The Story Behind the Amazing Opening Visuals of Game of Thrones

Temple of the Many-Faced God

Over the past 8 weeks (or so), HBO has been treating Game of Thrones [GOT] fans to exciting episodes of its award winning epic thriller. The long running battle for the infamous “Iron-throne” persists in George R.R. Martins’ fictional land of Westeros. But before delving into accounts about fire-breathing dragons and sarcasm spewing dwarves, let’s appreciate the visually stunning imagery of the show’s Emmy-winning opening title sequence.

The opening is an introductory story itself, designed by the production company, Rock Paper Scissors group which is run by talented film editor Angus Wall. In it we see a map of Westeros from which tiny rotating cogs, wheels and gears rise to form three-dimensional structures representing various cities and fortresses within Westeros.

Contrary to the notion that the titles were done using physical models, every bit of GOT’s opening sequence was created on a computer using highly developed visual imaging designed by Wall’s team. The result; an opening sequence quite unlike anything on Television at the time.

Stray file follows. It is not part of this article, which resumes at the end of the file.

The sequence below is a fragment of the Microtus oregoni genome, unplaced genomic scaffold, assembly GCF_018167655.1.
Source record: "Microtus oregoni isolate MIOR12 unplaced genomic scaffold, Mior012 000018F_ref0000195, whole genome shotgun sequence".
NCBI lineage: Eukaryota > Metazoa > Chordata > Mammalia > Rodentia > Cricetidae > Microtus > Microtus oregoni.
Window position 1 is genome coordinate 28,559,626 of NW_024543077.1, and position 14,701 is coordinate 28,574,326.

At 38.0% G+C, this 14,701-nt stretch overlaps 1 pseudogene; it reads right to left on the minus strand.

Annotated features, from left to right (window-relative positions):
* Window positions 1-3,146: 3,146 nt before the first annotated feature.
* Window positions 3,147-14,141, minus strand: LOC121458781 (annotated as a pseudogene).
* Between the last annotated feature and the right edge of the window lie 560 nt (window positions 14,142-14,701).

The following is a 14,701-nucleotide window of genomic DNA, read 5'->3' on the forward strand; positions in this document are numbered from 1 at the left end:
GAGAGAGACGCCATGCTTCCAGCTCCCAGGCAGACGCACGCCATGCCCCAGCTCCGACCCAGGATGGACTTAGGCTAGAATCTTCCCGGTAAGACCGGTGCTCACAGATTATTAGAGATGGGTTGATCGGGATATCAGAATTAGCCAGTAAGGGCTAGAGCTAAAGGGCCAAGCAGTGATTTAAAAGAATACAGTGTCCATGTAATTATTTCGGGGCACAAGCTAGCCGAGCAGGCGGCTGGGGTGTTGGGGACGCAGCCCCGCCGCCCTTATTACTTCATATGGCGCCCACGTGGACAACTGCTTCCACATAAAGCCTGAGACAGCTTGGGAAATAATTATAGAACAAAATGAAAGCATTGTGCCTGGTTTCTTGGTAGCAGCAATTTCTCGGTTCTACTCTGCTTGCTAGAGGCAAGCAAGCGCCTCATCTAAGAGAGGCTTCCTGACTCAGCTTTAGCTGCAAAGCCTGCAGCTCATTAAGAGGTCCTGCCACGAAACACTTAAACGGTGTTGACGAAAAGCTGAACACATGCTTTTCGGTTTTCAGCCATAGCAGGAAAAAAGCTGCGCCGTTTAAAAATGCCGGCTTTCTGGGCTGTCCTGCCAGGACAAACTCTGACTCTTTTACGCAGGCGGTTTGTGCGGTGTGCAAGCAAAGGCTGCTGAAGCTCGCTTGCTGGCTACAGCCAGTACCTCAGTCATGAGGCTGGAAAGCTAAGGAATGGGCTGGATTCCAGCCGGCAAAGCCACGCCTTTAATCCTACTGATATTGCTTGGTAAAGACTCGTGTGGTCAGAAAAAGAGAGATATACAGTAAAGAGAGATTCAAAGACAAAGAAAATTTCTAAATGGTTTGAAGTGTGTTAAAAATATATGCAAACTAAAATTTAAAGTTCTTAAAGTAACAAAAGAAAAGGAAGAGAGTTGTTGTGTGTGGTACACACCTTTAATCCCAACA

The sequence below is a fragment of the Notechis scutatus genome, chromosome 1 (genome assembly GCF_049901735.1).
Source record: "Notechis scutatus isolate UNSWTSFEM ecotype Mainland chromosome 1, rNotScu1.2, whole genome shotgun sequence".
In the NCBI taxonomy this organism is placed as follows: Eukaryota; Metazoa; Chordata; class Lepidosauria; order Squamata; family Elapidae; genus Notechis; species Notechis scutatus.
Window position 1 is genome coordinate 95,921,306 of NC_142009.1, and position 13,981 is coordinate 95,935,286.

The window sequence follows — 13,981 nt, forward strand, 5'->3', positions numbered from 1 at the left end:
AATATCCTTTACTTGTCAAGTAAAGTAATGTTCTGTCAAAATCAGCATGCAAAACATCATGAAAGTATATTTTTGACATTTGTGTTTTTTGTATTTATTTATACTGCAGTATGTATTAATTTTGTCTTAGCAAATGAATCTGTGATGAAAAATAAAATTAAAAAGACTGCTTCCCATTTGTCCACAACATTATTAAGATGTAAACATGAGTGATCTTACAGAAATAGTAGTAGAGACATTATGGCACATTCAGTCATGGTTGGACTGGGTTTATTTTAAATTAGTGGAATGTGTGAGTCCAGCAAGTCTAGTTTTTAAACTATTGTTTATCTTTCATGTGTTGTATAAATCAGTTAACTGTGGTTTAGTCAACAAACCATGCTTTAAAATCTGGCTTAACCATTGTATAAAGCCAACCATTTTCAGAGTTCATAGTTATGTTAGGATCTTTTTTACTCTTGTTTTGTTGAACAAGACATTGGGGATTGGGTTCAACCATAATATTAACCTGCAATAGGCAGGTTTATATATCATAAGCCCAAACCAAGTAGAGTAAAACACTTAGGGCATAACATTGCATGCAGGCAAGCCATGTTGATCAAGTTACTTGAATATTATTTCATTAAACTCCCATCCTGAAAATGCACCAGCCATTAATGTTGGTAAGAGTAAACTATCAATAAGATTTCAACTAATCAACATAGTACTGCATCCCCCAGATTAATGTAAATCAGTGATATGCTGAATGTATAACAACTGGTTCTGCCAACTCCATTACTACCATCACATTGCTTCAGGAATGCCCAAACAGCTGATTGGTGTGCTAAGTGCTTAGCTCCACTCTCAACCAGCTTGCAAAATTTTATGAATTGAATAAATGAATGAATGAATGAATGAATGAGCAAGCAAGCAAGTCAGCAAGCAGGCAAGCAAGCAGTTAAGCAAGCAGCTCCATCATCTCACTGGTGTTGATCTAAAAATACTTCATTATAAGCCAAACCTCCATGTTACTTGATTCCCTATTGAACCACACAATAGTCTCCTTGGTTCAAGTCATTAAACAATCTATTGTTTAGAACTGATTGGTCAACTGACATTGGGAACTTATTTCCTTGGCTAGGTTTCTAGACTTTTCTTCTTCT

What is more is that the graphic features change every week to reflect twists in the plot as the story unfolds. In Wall’s words, it is an organic, evolving, ever-changing thing, which is one of the things that make it really quite unique.

A Model of King’s Landing

Every season has a different title sequence depending on the story. It takes approximately three to four months to produce the credits and sequence for all 10 episodes. Wall’s team consists of ten persons (almost thirty for season one).

The task usually starts with an artist who sketches the various city features on paper and then transforms it into a model with mechanical diagrams that show the direction of each title sequence. The designs are then handed to the computer graphics department; one person fine tunes the shadows cast by buildings while another works photography angles and frames. A smoke-artist finishes off by adding the final tint and colour.

The job requires all three branches of Rock Paper Scissors group; Elastic works the design, a52 the computer graphics and Rock Paper Scissors does the editing.

So the next time you settle in with your bag of crisps and can of coke to watch an episode of GOT, take a few minutes to appreciate the opening sequence and the graphic designers who put in a lot of work to make it happen.

[Excerpts from Angus Wall’s Interview with Art of the Title]